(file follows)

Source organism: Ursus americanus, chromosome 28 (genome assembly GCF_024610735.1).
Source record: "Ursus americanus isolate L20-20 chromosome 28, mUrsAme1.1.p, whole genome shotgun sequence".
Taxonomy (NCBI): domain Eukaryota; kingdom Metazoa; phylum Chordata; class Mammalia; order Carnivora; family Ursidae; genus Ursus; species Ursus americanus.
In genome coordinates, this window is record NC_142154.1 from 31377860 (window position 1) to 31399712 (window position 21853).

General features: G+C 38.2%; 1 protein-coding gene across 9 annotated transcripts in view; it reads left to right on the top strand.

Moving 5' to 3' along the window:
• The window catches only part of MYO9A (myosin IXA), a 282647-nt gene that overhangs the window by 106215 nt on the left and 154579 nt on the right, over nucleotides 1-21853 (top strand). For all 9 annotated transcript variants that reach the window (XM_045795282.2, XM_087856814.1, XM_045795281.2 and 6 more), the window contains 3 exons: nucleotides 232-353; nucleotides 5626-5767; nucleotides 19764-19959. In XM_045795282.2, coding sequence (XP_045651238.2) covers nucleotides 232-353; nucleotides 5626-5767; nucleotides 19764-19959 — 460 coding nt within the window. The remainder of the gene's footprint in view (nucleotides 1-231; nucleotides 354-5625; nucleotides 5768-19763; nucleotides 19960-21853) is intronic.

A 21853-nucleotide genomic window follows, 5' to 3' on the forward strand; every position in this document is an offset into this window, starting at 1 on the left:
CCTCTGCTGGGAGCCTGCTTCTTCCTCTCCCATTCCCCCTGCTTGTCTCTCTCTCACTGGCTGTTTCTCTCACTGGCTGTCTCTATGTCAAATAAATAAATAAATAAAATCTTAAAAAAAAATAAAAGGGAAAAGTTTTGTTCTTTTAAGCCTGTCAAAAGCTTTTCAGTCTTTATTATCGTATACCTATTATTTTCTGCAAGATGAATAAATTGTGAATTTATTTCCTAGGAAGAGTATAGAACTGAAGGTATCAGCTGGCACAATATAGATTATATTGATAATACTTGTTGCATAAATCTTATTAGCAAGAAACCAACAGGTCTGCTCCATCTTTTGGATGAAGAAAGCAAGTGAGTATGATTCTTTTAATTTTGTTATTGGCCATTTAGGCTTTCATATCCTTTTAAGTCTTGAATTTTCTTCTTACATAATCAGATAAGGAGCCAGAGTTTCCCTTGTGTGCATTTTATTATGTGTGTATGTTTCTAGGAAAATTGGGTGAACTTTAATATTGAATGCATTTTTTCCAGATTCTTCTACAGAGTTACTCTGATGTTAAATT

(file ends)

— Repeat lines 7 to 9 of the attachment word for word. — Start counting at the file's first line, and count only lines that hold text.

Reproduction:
• The window catches only part of MYO9A (myosin IXA), a 282647-nt gene that overhangs the window by 106215 nt on the left and 154579 nt on the right, over nucleotides 1-21853 (top strand). For all 9 annotated transcript variants that reach the window (XM_045795282.2, XM_087856814.1, XM_045795281.2 and 6 more), the window contains 3 exons: nucleotides 232-353; nucleotides 5626-5767; nucleotides 19764-19959. In XM_045795282.2, coding sequence (XP_045651238.2) covers nucleotides 232-353; nucleotides 5626-5767; nucleotides 19764-19959 — 460 coding nt within the window. The remainder of the gene's footprint in view (nucleotides 1-231; nucleotides 354-5625; nucleotides 5768-19763; nucleotides 19960-21853) is intronic.

A 21853-nucleotide genomic window follows, 5' to 3' on the forward strand; every position in this document is an offset into this window, starting at 1 on the left:
CCTCTGCTGGGAGCCTGCTTCTTCCTCTCCCATTCCCCCTGCTTGTCTCTCTCTCACTGGCTGTTTCTCTCACTGGCTGTCTCTATGTCAAATAAATAAATAAATAAAATCTTAAAAAAAAATAAAAGGGAAAAGTTTTGTTCTTTTAAGCCTGTCAAAAGCTTTTCAGTCTTTATTATCGTATACCTATTATTTTCTGCAAGATGAATAAATTGTGAATTTATTTCCTAGGAAGAGTATAGAACTGAAGGTATCAGCTGGCACAATATAGATTATATTGATAATACTTGTTGCATAAATCTTATTAGCAAGAAACCAACAGGTCTGCTCCATCTTTTGGATGAAGAAAGCAAGTGAGTATGATTCTTTTAATTTTGTTATTGGCCATTTAGGCTTTCATATCCTTTTAAGTCTTGAATTTTCTTCTTACATAATCAGATAAGGAGCCAGAGTTTCCCTTGTGTGCATTTTATTATGTGTGTATGTTTCTAGGAAAATTGGGTGAACTTTAATATTGAATGCATTTTTTCCAGATTCTTCTACAGAGTTACTCTGATGTTAAATT